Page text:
## Introduction – The Heat Exchanger Design Equation

The basic heat exchanger design equation,

Q = U A ΔT_{lm},

was introduced and discussed in another article, "Fundamentals of Heat Exchanger Theory and Design." When used as a design equation to calculate the required heat transfer surface area, the equation can be rearranged to become:

A = Q/(U ΔT_{lm}),

where Q is the required heat transfer rate in Btu/hr, U is the overall heat transfer coefficient in Btu/hr-^{o}F, and Δt_{lm} is the log mean temperature difference in ^{o}F.

## The Overall Heat Exchanger Design Process

Design of heat exchangers is an iterative (trial & error) process. Here is a set of steps for the process

- Calculate the required heat transfer rate, Q, in Btu/hr from specified information about fluid flow rates and temperatures. (See more details in the next two sections.)
- Make an initial estimate of the overall heat transfer coefficient, U, based on the fluids involved.
- Calculate the log mean temperature difference, ΔTlm, from the inlet and outlet temperatures of the two fluids. (See more details in the next two sections.)
- Calculate the estimated heat transfer area required, using: A = Q/(U ΔTlm).
- Select a preliminary heat exchanger configuration.
- Make a more detailed estimate of the overall heat transfer coefficient, U, based on the preliminary heat exchanger configuration.
- Estimate the pressure drop across the heat exchanger. If it is too high, revise the heat exhcanger configuration until the pressure drop is acceptable.
- If the new estimate of U is significantly different than the previous estimate, repeat steps 4 through 7 as many times as necessary until the two estimates are the same to the desired degree of accuracy.

## Input Information Needed

In order to start the heat exchanger design process, several items of information are needed as follows:

- The two fluids involved need to be identified.
- The heat capacity of each fluid is needed.
- The required initial and final temperatures for one of the fluids are needed.
- The design value of the initial temperature for the other fluid is needed.
- An initial estimate for the value of the Overall Heat Transfer Coefficient, U, is needed.

Knowing the first four items allows determination of the required heat transfer rate, Q, and the inlet and outlet temperatures of both fluids, thus allowing calculation of the log mean temperature difference, ΔT_{lm}. With values now available for Q, U, and ΔT_{lm}, an initial estimate for the required heat transfer area can be calculated from the equation,

A = Q/(U ΔT_{lm}).

## Example Calculations

**Example #1: **Calculate a preliminary estimate of the heat exchanger area needed to cool 55,000 lb/hr of a light oil (specific heat = 0.74 Btu/lb-^{o}F) from 190^{o}F to 140^{o}F using cooling water that is available at 50^{o}F. The cooling water can be allowed to heat to 90^{o}F. An initial estimate of the overall heat transfer coefficient is 120 Btu/hr-ft^{2}–^{o}F. Also estimate the required mass flow rate of cooling water.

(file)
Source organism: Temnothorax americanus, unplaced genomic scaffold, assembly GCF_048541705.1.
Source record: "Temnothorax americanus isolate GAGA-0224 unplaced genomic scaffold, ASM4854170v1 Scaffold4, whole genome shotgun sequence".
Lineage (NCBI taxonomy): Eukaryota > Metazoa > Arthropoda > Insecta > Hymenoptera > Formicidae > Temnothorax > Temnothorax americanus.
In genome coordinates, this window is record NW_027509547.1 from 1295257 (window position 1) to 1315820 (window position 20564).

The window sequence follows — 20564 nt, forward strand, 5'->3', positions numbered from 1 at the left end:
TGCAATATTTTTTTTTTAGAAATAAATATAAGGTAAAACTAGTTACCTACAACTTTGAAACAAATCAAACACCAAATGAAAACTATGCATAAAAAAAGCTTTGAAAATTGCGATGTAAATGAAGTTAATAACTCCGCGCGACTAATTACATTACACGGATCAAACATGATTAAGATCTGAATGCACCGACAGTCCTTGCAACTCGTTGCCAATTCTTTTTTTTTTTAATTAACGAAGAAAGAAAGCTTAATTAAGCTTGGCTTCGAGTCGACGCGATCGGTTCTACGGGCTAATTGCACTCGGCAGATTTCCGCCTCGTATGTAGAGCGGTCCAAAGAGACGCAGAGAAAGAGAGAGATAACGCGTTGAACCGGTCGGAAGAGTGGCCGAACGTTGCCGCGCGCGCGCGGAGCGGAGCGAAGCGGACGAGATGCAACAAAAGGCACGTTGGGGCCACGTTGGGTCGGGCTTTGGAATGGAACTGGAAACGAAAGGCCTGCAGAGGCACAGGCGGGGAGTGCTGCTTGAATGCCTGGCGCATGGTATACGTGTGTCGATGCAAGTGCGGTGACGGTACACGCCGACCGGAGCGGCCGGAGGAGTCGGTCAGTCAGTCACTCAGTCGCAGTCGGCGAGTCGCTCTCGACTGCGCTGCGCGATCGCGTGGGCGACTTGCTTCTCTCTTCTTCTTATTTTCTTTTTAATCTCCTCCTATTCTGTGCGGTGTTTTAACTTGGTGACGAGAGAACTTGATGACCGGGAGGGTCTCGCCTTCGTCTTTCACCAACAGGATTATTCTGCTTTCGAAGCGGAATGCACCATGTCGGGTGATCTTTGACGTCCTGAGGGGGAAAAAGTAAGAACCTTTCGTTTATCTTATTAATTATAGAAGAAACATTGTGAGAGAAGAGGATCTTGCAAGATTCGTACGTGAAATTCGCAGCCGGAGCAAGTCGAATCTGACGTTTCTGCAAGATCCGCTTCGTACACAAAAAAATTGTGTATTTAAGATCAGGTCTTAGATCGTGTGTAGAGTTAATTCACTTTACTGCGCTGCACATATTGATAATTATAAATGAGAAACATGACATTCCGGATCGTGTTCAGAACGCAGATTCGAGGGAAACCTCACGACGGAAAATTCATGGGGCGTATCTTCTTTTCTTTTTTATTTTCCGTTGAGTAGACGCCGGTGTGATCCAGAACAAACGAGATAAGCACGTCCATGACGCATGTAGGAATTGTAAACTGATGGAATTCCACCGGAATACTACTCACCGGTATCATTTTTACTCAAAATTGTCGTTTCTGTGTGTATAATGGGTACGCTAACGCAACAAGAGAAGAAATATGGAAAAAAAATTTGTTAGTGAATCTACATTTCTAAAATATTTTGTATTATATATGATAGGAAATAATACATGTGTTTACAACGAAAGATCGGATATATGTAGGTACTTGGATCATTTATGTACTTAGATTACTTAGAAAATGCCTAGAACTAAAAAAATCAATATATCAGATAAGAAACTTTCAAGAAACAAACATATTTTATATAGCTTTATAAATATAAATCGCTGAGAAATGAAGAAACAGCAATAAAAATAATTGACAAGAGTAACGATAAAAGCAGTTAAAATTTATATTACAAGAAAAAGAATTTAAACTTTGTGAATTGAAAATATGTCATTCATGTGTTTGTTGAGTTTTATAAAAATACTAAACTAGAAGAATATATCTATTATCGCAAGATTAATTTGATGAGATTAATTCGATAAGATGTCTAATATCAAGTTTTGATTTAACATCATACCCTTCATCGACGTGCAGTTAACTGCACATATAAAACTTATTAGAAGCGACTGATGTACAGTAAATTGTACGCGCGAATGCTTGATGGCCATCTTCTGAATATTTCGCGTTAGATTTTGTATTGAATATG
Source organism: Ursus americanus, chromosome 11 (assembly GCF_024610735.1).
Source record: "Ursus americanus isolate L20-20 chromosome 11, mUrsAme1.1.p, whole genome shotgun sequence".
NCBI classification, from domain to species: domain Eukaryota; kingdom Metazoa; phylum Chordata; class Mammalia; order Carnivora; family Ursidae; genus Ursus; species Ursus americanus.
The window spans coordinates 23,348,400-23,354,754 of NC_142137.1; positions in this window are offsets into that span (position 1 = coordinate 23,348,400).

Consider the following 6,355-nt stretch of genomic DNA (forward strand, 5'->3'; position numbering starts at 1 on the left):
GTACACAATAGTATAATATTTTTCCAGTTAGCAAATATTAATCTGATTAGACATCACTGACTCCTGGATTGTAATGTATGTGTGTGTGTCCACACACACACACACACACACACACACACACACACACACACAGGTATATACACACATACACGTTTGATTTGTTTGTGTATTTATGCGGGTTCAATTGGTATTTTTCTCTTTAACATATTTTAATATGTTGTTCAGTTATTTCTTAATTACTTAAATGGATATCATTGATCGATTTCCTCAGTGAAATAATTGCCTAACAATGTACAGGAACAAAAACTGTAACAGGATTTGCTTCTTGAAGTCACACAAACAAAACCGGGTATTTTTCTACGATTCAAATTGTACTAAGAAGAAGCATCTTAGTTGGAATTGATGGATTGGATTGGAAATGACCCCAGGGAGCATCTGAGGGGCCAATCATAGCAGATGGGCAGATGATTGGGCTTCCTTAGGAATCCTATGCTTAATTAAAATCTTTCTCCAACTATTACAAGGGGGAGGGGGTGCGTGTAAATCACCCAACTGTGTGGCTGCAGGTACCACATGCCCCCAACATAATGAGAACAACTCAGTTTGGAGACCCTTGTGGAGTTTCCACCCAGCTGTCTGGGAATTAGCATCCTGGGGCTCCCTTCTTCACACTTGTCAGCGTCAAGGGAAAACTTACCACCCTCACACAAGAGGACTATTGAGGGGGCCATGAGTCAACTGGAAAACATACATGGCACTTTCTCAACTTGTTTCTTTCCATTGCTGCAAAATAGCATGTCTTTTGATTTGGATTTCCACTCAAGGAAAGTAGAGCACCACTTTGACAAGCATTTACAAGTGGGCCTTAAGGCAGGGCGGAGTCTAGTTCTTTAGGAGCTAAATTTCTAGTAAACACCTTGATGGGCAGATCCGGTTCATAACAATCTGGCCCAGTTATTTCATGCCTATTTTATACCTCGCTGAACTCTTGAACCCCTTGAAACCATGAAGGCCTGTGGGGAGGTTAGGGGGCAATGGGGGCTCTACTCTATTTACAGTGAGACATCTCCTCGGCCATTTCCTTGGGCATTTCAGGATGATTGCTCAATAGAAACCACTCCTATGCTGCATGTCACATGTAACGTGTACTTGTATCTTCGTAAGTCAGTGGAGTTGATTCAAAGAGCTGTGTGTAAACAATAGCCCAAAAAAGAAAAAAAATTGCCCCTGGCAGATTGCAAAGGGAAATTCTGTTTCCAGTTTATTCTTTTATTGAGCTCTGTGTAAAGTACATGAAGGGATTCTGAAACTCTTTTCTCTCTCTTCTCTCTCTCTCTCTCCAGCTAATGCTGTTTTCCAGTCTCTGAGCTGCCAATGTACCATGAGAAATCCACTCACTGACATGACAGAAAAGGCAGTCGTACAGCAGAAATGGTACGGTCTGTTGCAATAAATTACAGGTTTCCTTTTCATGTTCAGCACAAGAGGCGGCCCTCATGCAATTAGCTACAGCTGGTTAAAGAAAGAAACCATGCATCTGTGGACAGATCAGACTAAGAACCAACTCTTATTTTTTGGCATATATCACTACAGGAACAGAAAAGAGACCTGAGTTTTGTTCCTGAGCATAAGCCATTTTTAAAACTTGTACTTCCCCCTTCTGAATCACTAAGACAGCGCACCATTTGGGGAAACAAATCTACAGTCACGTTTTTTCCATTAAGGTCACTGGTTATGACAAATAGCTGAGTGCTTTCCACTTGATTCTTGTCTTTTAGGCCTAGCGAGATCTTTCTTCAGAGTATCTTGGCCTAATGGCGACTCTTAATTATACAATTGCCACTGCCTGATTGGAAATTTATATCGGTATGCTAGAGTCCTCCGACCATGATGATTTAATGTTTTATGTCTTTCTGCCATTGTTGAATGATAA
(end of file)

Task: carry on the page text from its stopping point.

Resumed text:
**Solution:** First calculate the required heat transfer rate based on the required light oil cooling:

Q = (55,000 lb/hr)(0.74 Btu/lb-^{o}F)(190 – 140)^{o}F = 2,035,000 Btu/hr.

Next calculate the log mean temperature difference:

ΔT_{lm} = [(190 – 90) – (140 – 50)]/ln[(190 – 90)/(140 – 50)] = 94.9^{o}F

The preliminary area estimate can now be calculated as:

A = Q/(U ΔT_{lm}) = 2,035,000/(120)(79.58) = **178.7 ft ^{2} = A**

The required mass flow rate of water can be calculated from Q = m Cp ΔT.

Rearranging: m = Q/Cp ΔT = (2,035,000 Btu/hr)/(1 Btu/lb-^{o}F)(40^{o}F) = **50,875 lb/hr**

**Example #2: **A shell and tube heat exchanger is to be used for the light oil cooling described in Example #1. How many tubes of 3 inch diameter and 10 ft length should be used?

**Solution: **The surface area per tube will be πDL = π(3/12)(10) ft^{2} = 7.854 ft^{2}. The number of tubes required would thus be:

n = 178.7 ft^{2}/7.854 ft^{2}/tube = 22.7 tubes **(round up to 23 tubes****)**.

The next step would be to check on the pressure drop for this tube configuration and the specified flow. If the pressure drop is acceptable, then the overall heat transfer coefficient could be re-estimated for this heat exchanger configuration. These topics will be dealt with in a future article.

## Summary

Calculations for preliminary design of heat exchangers are illustrated through the examples in this article. The basic heat exchanger design equation is the centerpiece of the process and uses the overall heat transfer coefficient and log mean temperature difference in the calculations.

For downloadable Excel spreadsheet templates to make preliminary shell and tube and double pipe heat exchanger design calculations, see the article, "Excel Spreadsheet Templates for Preliminary Heat Exchanger Design Calculations."

## References and Image Credits

References for Further Information:

1.Bengtson, H., *Fundamentals of Heat Exchangers, *an online, continuing education course for PDH credit.

2. Bengtson, H., *Excel Spreadsheets for Preliminary Heat Exchanger Design*.

2. Kuppan, T., *Heat Exchanger Design Handbook*, CRC Press, 2000.

3. Kakac, S. and Liu, H., *Heat Exchangers: Selection, Rating and Thermal Design*, CRC Press, 2002.

Image Credits:

Shell and Tube Heat Exchanger – Grand Kartech heat exchangers

A Spiral Heat Exchanger Picture – Tranter/Europe

## This post is part of the series: Heat Exchanger Design

- Fundamentals of Heat Exchanger Theory and Design
- Preliminary Heat Exchanger Design Example
- Preliminary Heat Exchanger Design – Calculations Involved
- Excel Formulas for Pressure Drop in Shell and Tube Heat Exchanger Design
- Calculations for Overall Heat Transfer Coefficient Estimation